by Michael Pearl from No Greater Joy Magazine – No More Bondage to FEAR
Editor’s note: I can think of more than a few children I’ve known through the years that would be emotionally devastated to have a parent minimize their need for comfort and safety in situations that create fear in them like Michael states you should. Overcoming shyness isn’t simply a matter of telling a kid to tough it out. Again Mr. Pearl shows he has no real basic understanding of either emotions or needs in children.
Now there are some children that are truly afraid. We are not talking about those who are absolutely terrified of danger, whether real or imagined. That is another matter and is very rare. We are talking about the social response of fear or shyness that causes the child to retreat to his mother’s security. Without lecturing or spanking the child, you can end this negative behavior.
When Johnny shows shyness or social fear, attempting to withdraw into your embrace, never hold him or reassure him. When he gets behind you, push him away and say something remote and indifferent like, “Don’t get behind me, go play.” Express mild disapproval in your facial features and the tone of your voice. Never protect the child who wants to emotionally nurse. Never affirm his feelings by assisting him in his expressions. Indicate the kind of response you want, and brag on the child’s strength and boldness. As you shove him back into the public, briefly state that he is “a big boy now, and big boys don’t act like that.”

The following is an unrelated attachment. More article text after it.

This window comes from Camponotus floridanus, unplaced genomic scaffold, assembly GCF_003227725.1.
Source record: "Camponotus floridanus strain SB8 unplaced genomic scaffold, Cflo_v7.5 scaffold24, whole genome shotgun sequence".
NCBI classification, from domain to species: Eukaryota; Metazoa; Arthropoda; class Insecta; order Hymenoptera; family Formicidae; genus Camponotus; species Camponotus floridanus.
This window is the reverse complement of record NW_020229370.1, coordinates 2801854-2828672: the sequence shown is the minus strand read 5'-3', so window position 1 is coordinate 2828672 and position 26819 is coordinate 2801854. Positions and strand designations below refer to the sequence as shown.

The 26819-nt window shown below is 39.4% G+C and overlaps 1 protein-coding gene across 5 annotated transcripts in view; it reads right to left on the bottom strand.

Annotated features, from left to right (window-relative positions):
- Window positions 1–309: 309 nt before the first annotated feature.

Strength never comes by showing understanding for the weakness. Fear is not overcome by dealing with the fear; it is overcome by DOING the fearful thing. You overcome fear by facing the tiger with your fear and discovering that you can walk away alive. In time you laugh at the tiger, for it was only paper. But if your child flees from the tiger, and you call it fear and then offer sympathy or protection, you legitimize the child’s fear and the paper tiger gets bigger and more threatening every day. If you treat the paper tiger with indifference, the child will feel the same. Wild animals learn what to be afraid of and what to tolerate by watching their parents. What do you want, a pitiful, weak child, cowering for comfort, or a tiger tamer? You will make the child into the image of your own responses.
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